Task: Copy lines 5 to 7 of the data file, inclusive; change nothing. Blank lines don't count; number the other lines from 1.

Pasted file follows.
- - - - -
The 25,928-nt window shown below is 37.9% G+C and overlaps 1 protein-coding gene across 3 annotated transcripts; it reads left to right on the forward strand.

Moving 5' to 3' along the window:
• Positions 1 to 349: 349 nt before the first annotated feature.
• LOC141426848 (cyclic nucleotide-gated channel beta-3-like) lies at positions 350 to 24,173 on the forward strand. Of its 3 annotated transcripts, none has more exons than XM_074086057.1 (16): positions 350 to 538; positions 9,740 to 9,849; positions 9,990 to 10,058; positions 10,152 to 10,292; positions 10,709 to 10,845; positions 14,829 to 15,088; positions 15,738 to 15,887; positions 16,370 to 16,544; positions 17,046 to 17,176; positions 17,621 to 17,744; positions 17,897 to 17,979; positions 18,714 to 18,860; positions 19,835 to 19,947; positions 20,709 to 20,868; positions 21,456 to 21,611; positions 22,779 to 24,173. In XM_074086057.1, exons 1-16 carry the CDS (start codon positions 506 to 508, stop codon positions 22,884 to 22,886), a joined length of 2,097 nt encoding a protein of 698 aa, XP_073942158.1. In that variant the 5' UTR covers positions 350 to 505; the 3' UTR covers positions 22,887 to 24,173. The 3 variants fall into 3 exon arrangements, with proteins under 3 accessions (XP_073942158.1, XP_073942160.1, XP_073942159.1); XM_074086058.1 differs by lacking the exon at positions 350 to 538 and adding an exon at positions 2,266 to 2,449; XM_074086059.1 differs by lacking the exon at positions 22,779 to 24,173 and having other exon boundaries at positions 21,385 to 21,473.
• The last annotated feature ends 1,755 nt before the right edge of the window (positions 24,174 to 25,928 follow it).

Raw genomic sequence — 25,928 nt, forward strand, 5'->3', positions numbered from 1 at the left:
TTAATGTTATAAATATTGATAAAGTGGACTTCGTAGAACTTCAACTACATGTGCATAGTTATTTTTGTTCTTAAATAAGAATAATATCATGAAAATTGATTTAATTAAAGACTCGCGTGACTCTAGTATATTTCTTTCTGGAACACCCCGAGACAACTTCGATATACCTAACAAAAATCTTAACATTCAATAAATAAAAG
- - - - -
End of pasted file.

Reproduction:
• The last annotated feature ends 1,755 nt before the right edge of the window (positions 24,174 to 25,928 follow it).

Raw genomic sequence — 25,928 nt, forward strand, 5'->3', positions numbered from 1 at the left:
TTAATGTTATAAATATTGATAAAGTGGACTTCGTAGAACTTCAACTACATGTGCATAGTTATTTTTGTTCTTAAATAAGAATAATATCATGAAAATTGATTTAATTAAAGACTCGCGTGACTCTAGTATATTTCTTTCTGGAACACCCCGAGACAACTTCGATATACCTAACAAAAATCTTAACATTCAATAAATAAAAG